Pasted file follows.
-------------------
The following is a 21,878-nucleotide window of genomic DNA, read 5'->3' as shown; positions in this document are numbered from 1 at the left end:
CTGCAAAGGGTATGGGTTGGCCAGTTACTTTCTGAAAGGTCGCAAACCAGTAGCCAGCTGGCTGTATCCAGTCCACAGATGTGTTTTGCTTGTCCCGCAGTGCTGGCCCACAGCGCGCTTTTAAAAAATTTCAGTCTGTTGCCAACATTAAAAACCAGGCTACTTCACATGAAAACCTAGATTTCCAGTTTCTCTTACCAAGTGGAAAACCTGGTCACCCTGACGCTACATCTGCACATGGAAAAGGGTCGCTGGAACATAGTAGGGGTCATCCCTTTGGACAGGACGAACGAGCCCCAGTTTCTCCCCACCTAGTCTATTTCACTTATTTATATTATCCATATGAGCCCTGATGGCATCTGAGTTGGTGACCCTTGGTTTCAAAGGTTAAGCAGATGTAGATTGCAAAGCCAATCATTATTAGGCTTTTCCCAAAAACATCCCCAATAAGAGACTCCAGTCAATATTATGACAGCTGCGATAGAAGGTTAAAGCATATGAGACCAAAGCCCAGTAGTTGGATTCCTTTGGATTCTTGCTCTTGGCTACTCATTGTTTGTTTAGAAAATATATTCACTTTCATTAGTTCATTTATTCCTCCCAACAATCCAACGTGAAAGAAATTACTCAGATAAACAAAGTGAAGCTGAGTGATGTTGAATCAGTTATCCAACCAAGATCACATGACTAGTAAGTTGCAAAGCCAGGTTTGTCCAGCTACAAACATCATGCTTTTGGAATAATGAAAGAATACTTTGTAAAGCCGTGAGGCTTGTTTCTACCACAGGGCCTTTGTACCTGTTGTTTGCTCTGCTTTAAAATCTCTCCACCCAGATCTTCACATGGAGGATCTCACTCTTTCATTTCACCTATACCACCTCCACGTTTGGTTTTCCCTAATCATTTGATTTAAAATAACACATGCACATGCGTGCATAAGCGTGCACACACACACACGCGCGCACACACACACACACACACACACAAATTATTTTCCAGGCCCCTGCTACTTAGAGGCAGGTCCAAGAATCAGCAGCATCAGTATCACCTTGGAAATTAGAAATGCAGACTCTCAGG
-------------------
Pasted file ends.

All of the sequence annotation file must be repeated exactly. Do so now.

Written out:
The following is a 21,878-nucleotide window of genomic DNA, read 5'->3' as shown; positions in this document are numbered from 1 at the left end:
CTGCAAAGGGTATGGGTTGGCCAGTTACTTTCTGAAAGGTCGCAAACCAGTAGCCAGCTGGCTGTATCCAGTCCACAGATGTGTTTTGCTTGTCCCGCAGTGCTGGCCCACAGCGCGCTTTTAAAAAATTTCAGTCTGTTGCCAACATTAAAAACCAGGCTACTTCACATGAAAACCTAGATTTCCAGTTTCTCTTACCAAGTGGAAAACCTGGTCACCCTGACGCTACATCTGCACATGGAAAAGGGTCGCTGGAACATAGTAGGGGTCATCCCTTTGGACAGGACGAACGAGCCCCAGTTTCTCCCCACCTAGTCTATTTCACTTATTTATATTATCCATATGAGCCCTGATGGCATCTGAGTTGGTGACCCTTGGTTTCAAAGGTTAAGCAGATGTAGATTGCAAAGCCAATCATTATTAGGCTTTTCCCAAAAACATCCCCAATAAGAGACTCCAGTCAATATTATGACAGCTGCGATAGAAGGTTAAAGCATATGAGACCAAAGCCCAGTAGTTGGATTCCTTTGGATTCTTGCTCTTGGCTACTCATTGTTTGTTTAGAAAATATATTCACTTTCATTAGTTCATTTATTCCTCCCAACAATCCAACGTGAAAGAAATTACTCAGATAAACAAAGTGAAGCTGAGTGATGTTGAATCAGTTATCCAACCAAGATCACATGACTAGTAAGTTGCAAAGCCAGGTTTGTCCAGCTACAAACATCATGCTTTTGGAATAATGAAAGAATACTTTGTAAAGCCGTGAGGCTTGTTTCTACCACAGGGCCTTTGTACCTGTTGTTTGCTCTGCTTTAAAATCTCTCCACCCAGATCTTCACATGGAGGATCTCACTCTTTCATTTCACCTATACCACCTCCACGTTTGGTTTTCCCTAATCATTTGATTTAAAATAACACATGCACATGCGTGCATAAGCGTGCACACACACACACGCGCGCACACACACACACACACACACACAAATTATTTTCCAGGCCCCTGCTACTTAGAGGCAGGTCCAAGAATCAGCAGCATCAGTATCACCTTGGAAATTAGAAATGCAGACTCTCAGG